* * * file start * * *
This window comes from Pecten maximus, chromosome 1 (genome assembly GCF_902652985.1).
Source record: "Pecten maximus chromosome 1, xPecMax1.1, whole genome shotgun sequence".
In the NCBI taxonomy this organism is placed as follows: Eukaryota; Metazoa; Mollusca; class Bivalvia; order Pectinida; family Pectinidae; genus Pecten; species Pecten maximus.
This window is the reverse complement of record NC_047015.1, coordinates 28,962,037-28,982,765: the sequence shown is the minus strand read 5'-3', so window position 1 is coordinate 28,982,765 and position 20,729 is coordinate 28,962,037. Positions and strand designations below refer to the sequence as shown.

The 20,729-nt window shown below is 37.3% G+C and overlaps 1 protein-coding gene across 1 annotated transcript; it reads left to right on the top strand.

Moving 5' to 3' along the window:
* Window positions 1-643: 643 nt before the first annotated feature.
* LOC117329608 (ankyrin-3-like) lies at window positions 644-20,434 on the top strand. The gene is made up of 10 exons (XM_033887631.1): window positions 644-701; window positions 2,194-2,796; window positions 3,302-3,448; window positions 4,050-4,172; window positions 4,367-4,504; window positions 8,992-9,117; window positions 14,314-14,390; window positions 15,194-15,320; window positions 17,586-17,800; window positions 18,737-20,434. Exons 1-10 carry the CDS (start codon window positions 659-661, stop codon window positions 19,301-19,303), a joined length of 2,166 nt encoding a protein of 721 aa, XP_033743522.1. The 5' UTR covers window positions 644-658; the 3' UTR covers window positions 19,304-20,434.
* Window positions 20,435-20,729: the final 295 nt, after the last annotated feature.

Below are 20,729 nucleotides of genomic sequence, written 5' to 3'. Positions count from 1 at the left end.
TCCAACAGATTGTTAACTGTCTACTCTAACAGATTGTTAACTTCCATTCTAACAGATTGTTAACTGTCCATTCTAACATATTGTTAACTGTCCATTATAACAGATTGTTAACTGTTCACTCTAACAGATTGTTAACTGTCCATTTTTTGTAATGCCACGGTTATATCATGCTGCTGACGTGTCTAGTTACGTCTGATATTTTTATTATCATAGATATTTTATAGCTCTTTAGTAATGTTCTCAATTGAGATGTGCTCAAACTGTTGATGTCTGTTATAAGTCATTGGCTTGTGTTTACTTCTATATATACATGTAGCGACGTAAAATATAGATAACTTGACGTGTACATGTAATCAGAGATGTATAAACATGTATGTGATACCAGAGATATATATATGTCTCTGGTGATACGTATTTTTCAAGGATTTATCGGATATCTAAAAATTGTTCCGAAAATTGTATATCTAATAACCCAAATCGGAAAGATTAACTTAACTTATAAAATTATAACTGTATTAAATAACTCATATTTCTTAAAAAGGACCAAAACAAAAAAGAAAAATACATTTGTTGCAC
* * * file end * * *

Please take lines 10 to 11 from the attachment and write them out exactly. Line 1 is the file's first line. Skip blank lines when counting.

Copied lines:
Below are 20,729 nucleotides of genomic sequence, written 5' to 3'. Positions count from 1 at the left end.
TCCAACAGATTGTTAACTGTCTACTCTAACAGATTGTTAACTTCCATTCTAACAGATTGTTAACTGTCCATTCTAACATATTGTTAACTGTCCATTATAACAGATTGTTAACTGTTCACTCTAACAGATTGTTAACTGTCCATTTTTTGTAATGCCACGGTTATATCATGCTGCTGACGTGTCTAGTTACGTCTGATATTTTTATTATCATAGATATTTTATAGCTCTTTAGTAATGTTCTCAATTGAGATGTGCTCAAACTGTTGATGTCTGTTATAAGTCATTGGCTTGTGTTTACTTCTATATATACATGTAGCGACGTAAAATATAGATAACTTGACGTGTACATGTAATCAGAGATGTATAAACATGTATGTGATACCAGAGATATATATATGTCTCTGGTGATACGTATTTTTCAAGGATTTATCGGATATCTAAAAATTGTTCCGAAAATTGTATATCTAATAACCCAAATCGGAAAGATTAACTTAACTTATAAAATTATAACTGTATTAAATAACTCATATTTCTTAAAAAGGACCAAAACAAAAAAGAAAAATACATTTGTTGCAC